In the early summer of 2010, my best friend bought me tickets to see one of my favorite performers at the time, Tallest Man on Earth. In line, before the show, two men stepped out the front doors and both lit up smokes. One, short and petite, who I recognized to be Tallest Man, and the other, only slightly taller, with a bushy handlebar mustache and a round gut held in by denim, who my friend recognized as a performer who knew as Nathaniel Rateliff, the night’s opener. The show that followed that evening lived up to the praise my friend had given him. He sang in long, sad shouts. And when he did, he would kick and shake. He was a livewire jammed into the ears of his audience. While I have enjoyed his particular brand of rock-folk every year since, I have been waiting for the self titled debut from his new band for approaching five years now. Following a standing ovation on The Tonight Show and years of buzz (from people other than myself) the group has finally dropped the record, consequentially making every second of waiting worth it.
One of my least favorite modern musical trends is the over releasing of singles. With the shrinking of average album length, this problem can be especially damning. Like the modern comedy flick, most singles released give listeners the best parts of the record, leaving the lesser tracks to be released on their own. It’s incredibly frustrating, and I’m happy to say that Rateliff has successfully side stepped this pitfall. With the exception of one track (which we’ll get to later) each is as thoughtfully played, and as vital as the last. While the throwback vibe is the foundation of the record, its application in each song sways in either direction, dipping into to modern chart bangers and timeless, jaunting swingers alike. Wailing soul tune “Howling at Nothing” plays like a modern classic. Think Raphael Saadiq, or some of the more up paced tracks from Leon Bridges. Cagey strings, and a slow bustle stirred with the sonorous Rateliff bark let these tracks go down like a whiskey sour.
Though his musical prowess is spread out lovingly to three different projects (the Night Sweats, his solo work, and his first band, Nathaniel Rateliff & The Wheel) his vocal work has been a constant high throughout. Even in tracks like “Trying So Hard Not to Know” which feels a tad under paced, and ends out of nowhere, Rateliff manages to perform with the force of some bald-headed punk vocalist, and the passion of a blues man. While the new soulful mantle fits him, “Wasting Times” proves Rateliff isn’t entirely rid of his folk roots. Taking a rhythmical lead from “The Weight,” the track shimmers like Paul Simon meets Marcus Mumford.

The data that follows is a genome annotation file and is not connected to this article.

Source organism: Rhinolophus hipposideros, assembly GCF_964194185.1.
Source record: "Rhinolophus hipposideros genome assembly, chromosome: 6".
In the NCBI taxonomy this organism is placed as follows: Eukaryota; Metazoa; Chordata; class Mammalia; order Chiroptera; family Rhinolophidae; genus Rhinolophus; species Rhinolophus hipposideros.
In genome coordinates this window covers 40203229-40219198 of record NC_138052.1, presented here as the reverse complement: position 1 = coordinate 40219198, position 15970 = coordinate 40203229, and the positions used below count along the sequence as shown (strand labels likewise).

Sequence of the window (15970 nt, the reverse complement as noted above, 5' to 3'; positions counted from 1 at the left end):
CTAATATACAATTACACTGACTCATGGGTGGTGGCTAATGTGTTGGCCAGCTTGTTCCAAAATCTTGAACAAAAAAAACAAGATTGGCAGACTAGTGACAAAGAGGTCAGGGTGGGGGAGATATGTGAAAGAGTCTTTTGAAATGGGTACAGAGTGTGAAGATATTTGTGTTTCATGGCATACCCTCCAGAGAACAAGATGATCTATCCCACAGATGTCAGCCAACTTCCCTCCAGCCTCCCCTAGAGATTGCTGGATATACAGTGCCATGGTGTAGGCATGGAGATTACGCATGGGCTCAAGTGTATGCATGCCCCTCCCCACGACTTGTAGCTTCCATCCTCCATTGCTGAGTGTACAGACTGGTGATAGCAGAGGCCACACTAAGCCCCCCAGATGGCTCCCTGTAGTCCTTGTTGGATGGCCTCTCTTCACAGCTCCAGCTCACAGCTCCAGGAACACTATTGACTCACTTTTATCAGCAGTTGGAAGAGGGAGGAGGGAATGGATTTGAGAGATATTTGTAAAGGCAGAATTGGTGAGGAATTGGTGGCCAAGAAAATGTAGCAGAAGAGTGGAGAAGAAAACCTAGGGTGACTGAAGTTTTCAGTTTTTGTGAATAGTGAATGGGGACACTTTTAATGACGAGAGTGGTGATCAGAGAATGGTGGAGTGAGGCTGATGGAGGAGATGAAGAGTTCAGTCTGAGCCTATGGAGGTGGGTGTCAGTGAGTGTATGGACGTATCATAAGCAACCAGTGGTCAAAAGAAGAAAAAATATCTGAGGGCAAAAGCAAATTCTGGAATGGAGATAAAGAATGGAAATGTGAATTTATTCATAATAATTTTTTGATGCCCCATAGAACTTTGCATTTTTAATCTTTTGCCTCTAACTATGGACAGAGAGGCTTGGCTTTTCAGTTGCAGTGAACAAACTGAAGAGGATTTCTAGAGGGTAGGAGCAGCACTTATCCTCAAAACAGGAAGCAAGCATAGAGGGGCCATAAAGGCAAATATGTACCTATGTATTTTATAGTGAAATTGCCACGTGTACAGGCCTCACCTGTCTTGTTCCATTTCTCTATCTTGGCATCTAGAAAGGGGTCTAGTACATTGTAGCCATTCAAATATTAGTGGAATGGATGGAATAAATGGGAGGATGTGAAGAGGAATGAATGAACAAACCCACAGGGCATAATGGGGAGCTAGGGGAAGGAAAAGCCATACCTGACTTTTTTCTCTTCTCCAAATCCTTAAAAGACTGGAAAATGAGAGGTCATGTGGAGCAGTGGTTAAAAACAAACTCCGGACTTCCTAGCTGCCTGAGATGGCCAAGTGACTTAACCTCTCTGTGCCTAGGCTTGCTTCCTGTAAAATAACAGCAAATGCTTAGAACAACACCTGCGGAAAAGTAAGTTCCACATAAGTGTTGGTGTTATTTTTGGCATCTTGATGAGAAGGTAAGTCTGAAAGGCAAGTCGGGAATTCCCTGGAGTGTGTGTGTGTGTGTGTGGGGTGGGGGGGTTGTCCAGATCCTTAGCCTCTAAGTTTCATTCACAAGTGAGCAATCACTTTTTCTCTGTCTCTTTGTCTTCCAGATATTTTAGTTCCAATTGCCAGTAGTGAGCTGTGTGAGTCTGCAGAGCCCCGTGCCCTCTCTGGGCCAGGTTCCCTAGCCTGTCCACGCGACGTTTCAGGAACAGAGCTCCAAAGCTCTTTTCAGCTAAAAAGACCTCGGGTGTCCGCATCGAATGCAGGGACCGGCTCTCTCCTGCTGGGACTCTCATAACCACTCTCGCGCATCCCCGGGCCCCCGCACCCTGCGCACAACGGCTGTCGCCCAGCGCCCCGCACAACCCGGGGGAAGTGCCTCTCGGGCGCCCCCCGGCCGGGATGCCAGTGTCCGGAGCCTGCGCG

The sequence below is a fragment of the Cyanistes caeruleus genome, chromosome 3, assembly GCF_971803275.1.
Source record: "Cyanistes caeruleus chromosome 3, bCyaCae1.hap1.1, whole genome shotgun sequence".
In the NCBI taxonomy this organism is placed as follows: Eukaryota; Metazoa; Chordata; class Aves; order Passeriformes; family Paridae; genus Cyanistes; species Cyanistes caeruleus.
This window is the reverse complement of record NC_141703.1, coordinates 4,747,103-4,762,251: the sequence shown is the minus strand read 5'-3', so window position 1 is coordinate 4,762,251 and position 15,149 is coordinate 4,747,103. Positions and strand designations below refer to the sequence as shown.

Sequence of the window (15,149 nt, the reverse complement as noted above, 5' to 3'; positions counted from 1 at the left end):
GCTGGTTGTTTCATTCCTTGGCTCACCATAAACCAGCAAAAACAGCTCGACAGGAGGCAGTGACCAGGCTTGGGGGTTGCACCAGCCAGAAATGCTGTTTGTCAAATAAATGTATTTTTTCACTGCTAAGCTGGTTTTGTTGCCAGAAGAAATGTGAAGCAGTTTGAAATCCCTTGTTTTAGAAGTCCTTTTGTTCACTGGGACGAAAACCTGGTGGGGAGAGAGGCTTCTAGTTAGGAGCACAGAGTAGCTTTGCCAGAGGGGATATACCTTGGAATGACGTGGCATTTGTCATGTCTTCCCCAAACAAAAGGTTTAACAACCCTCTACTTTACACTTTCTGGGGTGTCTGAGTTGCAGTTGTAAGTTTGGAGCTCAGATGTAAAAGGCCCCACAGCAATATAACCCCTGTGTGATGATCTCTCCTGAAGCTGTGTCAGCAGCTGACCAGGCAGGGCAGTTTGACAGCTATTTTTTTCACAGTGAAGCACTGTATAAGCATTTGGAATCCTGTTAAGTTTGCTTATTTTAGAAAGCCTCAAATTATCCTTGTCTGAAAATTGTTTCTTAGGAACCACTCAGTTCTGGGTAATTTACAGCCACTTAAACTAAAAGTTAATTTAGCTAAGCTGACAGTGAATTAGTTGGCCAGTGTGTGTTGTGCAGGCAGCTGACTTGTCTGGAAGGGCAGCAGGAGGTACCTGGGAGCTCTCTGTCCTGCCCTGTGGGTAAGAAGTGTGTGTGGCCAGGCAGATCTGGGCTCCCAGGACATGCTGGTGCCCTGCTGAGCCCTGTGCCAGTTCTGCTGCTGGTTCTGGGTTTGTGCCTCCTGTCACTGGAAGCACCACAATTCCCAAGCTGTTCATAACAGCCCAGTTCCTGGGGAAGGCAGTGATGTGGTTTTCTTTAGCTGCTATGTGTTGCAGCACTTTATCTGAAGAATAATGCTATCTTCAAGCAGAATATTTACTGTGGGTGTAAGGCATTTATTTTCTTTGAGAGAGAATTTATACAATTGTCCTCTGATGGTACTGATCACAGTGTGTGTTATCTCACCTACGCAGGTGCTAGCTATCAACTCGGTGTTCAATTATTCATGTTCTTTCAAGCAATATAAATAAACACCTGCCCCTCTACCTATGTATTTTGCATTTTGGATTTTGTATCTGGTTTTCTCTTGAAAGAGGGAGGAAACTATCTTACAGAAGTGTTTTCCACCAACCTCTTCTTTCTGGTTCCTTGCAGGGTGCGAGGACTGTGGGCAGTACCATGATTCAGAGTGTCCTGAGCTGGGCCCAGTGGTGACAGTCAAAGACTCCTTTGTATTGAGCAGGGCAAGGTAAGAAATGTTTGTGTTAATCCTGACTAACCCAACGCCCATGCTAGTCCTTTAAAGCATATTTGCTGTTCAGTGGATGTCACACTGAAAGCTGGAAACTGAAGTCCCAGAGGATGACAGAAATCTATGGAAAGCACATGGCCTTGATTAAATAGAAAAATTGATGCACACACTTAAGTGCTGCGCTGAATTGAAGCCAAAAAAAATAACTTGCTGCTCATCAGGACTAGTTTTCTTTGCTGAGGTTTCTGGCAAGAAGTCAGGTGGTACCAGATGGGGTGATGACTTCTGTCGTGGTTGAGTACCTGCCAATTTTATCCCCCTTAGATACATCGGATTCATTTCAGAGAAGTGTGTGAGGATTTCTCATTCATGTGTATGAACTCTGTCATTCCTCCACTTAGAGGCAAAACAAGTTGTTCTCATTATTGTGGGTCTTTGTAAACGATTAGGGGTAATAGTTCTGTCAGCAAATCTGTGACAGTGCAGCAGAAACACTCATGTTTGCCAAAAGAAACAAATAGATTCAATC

While the instrumentals are shiny, and the melodies sweet and swooning, my favorite quality of this record is the love present in the work. Not only in the soulful, pleading love songs like “Thank You” and “I’d Be Waiting,” but in the passion fueling the tunes. When listening to Rateliff’s entire body of work, he exhibits an innate ability to make each song feel vital. Though I’m quite obviously swooning over this record, Rateliff’s true test will be when it comes time for the Night Sweats’ sophomore effort. its premature to worry about this now, still basking in the glow of their debut, but a sound like this runs the risk of becoming clichéd if not handled delicately. The throwback feeling seems a tough trend to successfully carry into multiple albums. The Black Keys ditched their vibes for a more focused rock sound, and the Alabama Shakes handed in their classic tunes for a modern pop sheen. Only time will tell how Rateliff and his crew deal with their sophomore effort. For now, kick back, grab ten of your closest friends, twice as many beers, and enjoy what might be the best record of the summer. Nathaniel Rateliff & The Night Sweats will be playing in Aspen at the end of the month, and Red Rocks in the second week of August. Find Nathaniel Rateliff & The Night Sweats at Twitter and Facebook.